Kids Can with Cane
by George Lucido
Adults view fishing as a contemplative game of patience, and wait hours, even days for trophy fish. Kids view fishing as action, and delight in lots of fish, lots of activity and a chance to blow off steam.
So if you take a child out with a new drugstore fishing outfit, and expect a quiet wait until a big fish bites, the child ends up bored and restless. You end up frustrated after a day untangling lines, fixing reels and teaching casting skills. Fortunately, there is a better and much, much cheaper way!
The answer is a return to basics, a step back in time to the simple cane pole outfit of grandfather's day. Kids, cane poles, a bobber and bait suit each other. A simple swing solves casting problems. The bobber sets the bait depth off bottom snags and gives the child something to watch expectantly between bites.
Live baits avoid lost lures and attract panfish from a distance. After a bite, the child's natural reaction is to raise the rod and cooperative panfish swing into grabbing reach. Best of all, cane poles float if dropped into the drink.
When I teach parent and child fishing classes I find that the best fish to catch are either cooperative freshwater panfish such as bluegill, perch or sunfish or saltwater panfish like tom cod, smelt, perch and other plentiful school species. These come in bunches and maximize action.
I also find that two children to one adult seems about right, as kids keep each other occupied between fish. More than three children per adult is a bit much to handle except for ex-Marine Drill Instructors equipped with leg irons.
Don't let the kids school up - friends tend to bring friends. I once took 73 children fishing with the help of four mothers. Three of the mothers wouldn't touch worms and I was the only one who knew how to clean the 243 bluegills we caught in a little over one hectic hour.
Start by building anticipation early. Don't buy tackle, buy the parts. Then allow each child to assemble his own gear. Start with some 12- to 14-foot cane poles from your local tackle store or nursery. Most cost $2 to $4. Add snelled long-shank hooks in size 8 (small hooks snag tiddlers for more action) small bobbers (cork, even split wine corks, seems more durable than red and white plastic bobbers), and a frying pan assortment of split shot plus a 100-yard spool of 10- to 15-test line for the group.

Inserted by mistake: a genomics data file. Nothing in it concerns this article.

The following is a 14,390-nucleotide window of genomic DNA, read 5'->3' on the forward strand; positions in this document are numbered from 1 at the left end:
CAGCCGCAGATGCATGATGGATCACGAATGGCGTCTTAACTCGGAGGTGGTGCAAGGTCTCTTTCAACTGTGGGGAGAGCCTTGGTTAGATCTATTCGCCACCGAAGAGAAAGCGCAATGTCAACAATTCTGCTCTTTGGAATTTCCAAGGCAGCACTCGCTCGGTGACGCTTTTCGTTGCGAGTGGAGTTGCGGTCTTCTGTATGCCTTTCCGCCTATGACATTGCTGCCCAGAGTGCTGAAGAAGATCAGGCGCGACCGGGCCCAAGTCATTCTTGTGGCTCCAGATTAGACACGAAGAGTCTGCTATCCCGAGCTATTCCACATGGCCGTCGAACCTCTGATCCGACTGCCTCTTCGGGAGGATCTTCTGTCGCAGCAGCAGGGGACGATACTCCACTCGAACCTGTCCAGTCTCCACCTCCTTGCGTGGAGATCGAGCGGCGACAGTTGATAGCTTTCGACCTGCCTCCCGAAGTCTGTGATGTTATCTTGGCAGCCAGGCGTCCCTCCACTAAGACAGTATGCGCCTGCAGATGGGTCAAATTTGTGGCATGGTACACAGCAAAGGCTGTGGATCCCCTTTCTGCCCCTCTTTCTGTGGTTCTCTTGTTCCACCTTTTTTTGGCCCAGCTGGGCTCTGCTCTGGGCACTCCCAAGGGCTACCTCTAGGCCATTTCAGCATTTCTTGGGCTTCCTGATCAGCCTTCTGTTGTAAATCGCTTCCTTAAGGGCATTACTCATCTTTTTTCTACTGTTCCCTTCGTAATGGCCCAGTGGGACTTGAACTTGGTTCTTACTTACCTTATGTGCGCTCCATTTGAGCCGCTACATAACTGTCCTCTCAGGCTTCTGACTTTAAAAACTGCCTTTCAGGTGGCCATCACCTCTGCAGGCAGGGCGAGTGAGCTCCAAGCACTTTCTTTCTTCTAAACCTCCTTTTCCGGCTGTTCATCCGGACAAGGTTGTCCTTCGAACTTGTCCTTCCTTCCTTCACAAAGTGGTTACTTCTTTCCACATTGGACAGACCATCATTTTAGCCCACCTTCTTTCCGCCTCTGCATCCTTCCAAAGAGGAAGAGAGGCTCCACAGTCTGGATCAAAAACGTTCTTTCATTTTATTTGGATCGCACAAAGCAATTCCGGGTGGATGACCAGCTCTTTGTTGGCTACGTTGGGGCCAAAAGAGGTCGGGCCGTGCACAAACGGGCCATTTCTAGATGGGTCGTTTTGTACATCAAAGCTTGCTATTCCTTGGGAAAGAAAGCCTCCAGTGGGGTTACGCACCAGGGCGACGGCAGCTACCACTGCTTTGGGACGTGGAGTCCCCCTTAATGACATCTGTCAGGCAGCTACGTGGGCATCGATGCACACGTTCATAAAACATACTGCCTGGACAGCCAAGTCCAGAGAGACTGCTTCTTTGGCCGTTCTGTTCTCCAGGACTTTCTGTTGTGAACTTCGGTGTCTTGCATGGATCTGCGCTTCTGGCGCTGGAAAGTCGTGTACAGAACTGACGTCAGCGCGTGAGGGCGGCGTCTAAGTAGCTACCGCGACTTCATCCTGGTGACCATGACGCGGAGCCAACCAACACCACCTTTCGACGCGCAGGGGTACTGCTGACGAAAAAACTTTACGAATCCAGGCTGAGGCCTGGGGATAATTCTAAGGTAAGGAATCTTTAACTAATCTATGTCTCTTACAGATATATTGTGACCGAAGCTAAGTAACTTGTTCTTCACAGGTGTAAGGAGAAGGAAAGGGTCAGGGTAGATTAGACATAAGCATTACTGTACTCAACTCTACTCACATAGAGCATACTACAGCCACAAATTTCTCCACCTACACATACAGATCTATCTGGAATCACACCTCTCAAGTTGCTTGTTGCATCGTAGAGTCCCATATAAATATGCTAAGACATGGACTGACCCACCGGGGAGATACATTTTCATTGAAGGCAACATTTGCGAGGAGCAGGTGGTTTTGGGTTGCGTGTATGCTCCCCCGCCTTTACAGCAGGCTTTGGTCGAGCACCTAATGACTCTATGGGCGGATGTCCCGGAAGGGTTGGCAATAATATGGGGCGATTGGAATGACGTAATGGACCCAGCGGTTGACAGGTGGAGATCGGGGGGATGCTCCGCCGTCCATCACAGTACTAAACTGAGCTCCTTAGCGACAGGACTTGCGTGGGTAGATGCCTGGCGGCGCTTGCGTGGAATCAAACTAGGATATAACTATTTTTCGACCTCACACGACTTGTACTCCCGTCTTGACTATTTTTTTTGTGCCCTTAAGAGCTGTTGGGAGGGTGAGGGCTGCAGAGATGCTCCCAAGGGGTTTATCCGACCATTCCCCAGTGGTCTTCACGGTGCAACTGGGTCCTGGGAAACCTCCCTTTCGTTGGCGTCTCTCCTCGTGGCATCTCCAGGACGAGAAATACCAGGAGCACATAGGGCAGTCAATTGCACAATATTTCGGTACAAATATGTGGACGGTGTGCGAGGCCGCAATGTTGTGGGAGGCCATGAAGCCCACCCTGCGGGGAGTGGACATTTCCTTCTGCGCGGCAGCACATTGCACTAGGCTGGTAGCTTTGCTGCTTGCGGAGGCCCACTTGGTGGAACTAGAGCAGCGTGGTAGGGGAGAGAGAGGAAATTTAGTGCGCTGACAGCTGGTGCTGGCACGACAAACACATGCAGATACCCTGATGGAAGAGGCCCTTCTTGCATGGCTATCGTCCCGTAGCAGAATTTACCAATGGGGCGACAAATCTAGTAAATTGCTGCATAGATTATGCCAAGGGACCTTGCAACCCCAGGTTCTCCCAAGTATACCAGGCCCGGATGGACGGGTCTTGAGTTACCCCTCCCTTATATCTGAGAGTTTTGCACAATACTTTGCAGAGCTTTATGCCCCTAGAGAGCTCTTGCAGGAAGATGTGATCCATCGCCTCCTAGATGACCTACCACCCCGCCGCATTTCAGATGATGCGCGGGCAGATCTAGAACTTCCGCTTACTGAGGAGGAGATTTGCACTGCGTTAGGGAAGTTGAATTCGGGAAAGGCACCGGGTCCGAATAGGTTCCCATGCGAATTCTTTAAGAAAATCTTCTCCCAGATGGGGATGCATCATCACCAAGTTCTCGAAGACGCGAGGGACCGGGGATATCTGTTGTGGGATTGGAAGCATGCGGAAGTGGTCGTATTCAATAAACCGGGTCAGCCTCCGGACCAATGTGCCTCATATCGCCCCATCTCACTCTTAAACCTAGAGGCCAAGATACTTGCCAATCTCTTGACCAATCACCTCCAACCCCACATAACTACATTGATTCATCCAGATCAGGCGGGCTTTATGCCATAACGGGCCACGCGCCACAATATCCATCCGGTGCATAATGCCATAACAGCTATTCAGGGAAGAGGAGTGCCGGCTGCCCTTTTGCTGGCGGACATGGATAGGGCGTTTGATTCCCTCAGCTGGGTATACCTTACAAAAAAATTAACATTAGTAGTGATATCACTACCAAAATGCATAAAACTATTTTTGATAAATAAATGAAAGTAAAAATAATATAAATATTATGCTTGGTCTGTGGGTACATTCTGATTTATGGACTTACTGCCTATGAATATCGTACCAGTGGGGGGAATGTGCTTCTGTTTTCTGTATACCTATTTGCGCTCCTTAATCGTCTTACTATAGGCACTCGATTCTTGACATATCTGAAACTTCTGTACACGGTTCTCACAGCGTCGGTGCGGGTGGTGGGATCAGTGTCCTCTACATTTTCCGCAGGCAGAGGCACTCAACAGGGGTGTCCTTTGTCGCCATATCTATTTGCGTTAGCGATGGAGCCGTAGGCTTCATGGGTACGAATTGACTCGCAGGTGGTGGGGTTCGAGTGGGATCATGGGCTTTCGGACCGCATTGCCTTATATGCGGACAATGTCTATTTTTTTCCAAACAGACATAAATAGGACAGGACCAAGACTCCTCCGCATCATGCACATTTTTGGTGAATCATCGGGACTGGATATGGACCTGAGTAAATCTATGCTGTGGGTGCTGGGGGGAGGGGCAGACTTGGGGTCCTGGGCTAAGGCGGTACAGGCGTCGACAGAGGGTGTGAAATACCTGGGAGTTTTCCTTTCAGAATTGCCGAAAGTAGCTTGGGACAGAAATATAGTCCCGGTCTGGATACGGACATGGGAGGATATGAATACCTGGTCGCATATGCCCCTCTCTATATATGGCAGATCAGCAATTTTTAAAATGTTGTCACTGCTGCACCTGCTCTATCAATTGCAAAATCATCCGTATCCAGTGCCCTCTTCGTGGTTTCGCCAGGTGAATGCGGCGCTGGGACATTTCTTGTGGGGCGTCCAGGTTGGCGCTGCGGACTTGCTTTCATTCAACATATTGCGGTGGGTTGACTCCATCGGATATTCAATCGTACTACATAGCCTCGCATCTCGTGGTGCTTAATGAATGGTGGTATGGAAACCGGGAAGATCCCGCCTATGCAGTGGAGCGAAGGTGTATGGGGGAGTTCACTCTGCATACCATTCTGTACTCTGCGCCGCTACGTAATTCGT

First, if the pole tip is thinner than a lead pencil, cut it off just above a node, or knot. This reduces the chance of broken poles and crying kids. Now allow the child to tie one end of a 30-foot piece of line to the butt (thick end) of the cane pole. Help the child spiral wind the line up the pole with wraps about a foot apart. Tie off a second knot at the tip. You should end with a free section of line 12 to 15 feet long. Help the child thread the bobber on the line and form a loop a foot from the end of the line. This will hold a snelled hook best added at the water. Finally, add enough split shot to the end of the line to sink the bobber half way. Note: kids enjoy testing this in a pool or tub before hooks are added.
An important final step is to allow each child to paint his or her initials or name on the butt of the rod with paint or fingernail polish. This avoids the "that's mine" problems with unmarked rods in groups. Besides, most kids will take better care of tackle if they know it's theirs and if they know they will fish with it next time.
Next, locate a nearby site. Kids bore easily so try to drive less than 30 minutes. Urban and suburban reservoirs and farm ponds, sloughs and natural lakes usually work better than rivers. On the coast, piers in bays have railings that are closer to the water than ocean piers, and protected shore areas such as seawalls without strong tides offer convenience and safety. Kids' fishing piers like those operated by the San Francisco Police Department at Lake Merged are ideal.
Tackle shop employees always help find a productive panfish area -- even the most close-mouthed fisherman opens up when asked about good spots for kids. If you have a choice of species in fresh water, try either bluegills or crappie. If you live in trout country, fish for planters with bait. It takes too long to wait for wild trout. In salt or brackish water areas look for jack smelt, shiners and other perch. Trips seem most productive if scheduled on incoming tides. Always scout before the trip to find bathrooms, emergency munchie sources and activities such as bird watching that save days if fish do not bite. Consider bird and shore guides so you can show kids how to identify birds. This helps reinforce the idea that books hold interesting answers to kids' questions.